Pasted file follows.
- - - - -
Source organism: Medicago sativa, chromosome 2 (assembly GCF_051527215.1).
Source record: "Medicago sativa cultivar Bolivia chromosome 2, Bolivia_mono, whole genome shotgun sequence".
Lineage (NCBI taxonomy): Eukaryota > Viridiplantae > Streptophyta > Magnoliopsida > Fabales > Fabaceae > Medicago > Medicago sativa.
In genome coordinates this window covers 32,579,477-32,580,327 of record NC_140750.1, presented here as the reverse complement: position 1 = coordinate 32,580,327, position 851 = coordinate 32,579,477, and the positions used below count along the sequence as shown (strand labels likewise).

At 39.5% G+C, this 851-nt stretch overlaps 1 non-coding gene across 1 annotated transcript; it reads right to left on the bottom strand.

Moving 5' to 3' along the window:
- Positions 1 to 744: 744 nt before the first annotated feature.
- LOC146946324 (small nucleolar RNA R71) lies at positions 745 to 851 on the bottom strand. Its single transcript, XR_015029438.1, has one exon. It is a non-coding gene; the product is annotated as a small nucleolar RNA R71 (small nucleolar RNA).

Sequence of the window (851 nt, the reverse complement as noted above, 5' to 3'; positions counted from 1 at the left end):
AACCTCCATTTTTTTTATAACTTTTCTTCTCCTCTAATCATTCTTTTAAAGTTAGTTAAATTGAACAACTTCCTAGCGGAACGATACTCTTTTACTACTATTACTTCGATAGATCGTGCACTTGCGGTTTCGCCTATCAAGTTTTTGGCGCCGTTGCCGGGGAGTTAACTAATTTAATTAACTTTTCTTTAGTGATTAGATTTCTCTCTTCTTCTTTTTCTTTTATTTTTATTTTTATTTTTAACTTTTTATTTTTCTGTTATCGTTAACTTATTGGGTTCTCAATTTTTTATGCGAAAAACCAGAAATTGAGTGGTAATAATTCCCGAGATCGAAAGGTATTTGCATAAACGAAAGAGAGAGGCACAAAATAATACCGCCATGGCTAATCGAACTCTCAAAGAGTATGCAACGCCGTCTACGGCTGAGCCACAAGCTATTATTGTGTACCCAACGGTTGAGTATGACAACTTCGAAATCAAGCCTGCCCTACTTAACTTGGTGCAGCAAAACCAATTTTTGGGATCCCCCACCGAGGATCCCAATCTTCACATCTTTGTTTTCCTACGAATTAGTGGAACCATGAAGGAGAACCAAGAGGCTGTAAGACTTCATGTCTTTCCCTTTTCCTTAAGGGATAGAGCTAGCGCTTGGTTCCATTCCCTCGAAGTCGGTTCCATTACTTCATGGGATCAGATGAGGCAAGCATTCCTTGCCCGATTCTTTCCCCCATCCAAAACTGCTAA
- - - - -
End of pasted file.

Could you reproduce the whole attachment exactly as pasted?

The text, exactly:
Source organism: Medicago sativa, chromosome 2 (assembly GCF_051527215.1).
Source record: "Medicago sativa cultivar Bolivia chromosome 2, Bolivia_mono, whole genome shotgun sequence".
Lineage (NCBI taxonomy): Eukaryota > Viridiplantae > Streptophyta > Magnoliopsida > Fabales > Fabaceae > Medicago > Medicago sativa.
In genome coordinates this window covers 32,579,477-32,580,327 of record NC_140750.1, presented here as the reverse complement: position 1 = coordinate 32,580,327, position 851 = coordinate 32,579,477, and the positions used below count along the sequence as shown (strand labels likewise).

At 39.5% G+C, this 851-nt stretch overlaps 1 non-coding gene across 1 annotated transcript; it reads right to left on the bottom strand.

Moving 5' to 3' along the window:
- Positions 1 to 744: 744 nt before the first annotated feature.
- LOC146946324 (small nucleolar RNA R71) lies at positions 745 to 851 on the bottom strand. Its single transcript, XR_015029438.1, has one exon. It is a non-coding gene; the product is annotated as a small nucleolar RNA R71 (small nucleolar RNA).

Sequence of the window (851 nt, the reverse complement as noted above, 5' to 3'; positions counted from 1 at the left end):
AACCTCCATTTTTTTTATAACTTTTCTTCTCCTCTAATCATTCTTTTAAAGTTAGTTAAATTGAACAACTTCCTAGCGGAACGATACTCTTTTACTACTATTACTTCGATAGATCGTGCACTTGCGGTTTCGCCTATCAAGTTTTTGGCGCCGTTGCCGGGGAGTTAACTAATTTAATTAACTTTTCTTTAGTGATTAGATTTCTCTCTTCTTCTTTTTCTTTTATTTTTATTTTTATTTTTAACTTTTTATTTTTCTGTTATCGTTAACTTATTGGGTTCTCAATTTTTTATGCGAAAAACCAGAAATTGAGTGGTAATAATTCCCGAGATCGAAAGGTATTTGCATAAACGAAAGAGAGAGGCACAAAATAATACCGCCATGGCTAATCGAACTCTCAAAGAGTATGCAACGCCGTCTACGGCTGAGCCACAAGCTATTATTGTGTACCCAACGGTTGAGTATGACAACTTCGAAATCAAGCCTGCCCTACTTAACTTGGTGCAGCAAAACCAATTTTTGGGATCCCCCACCGAGGATCCCAATCTTCACATCTTTGTTTTCCTACGAATTAGTGGAACCATGAAGGAGAACCAAGAGGCTGTAAGACTTCATGTCTTTCCCTTTTCCTTAAGGGATAGAGCTAGCGCTTGGTTCCATTCCCTCGAAGTCGGTTCCATTACTTCATGGGATCAGATGAGGCAAGCATTCCTTGCCCGATTCTTTCCCCCATCCAAAACTGCTAA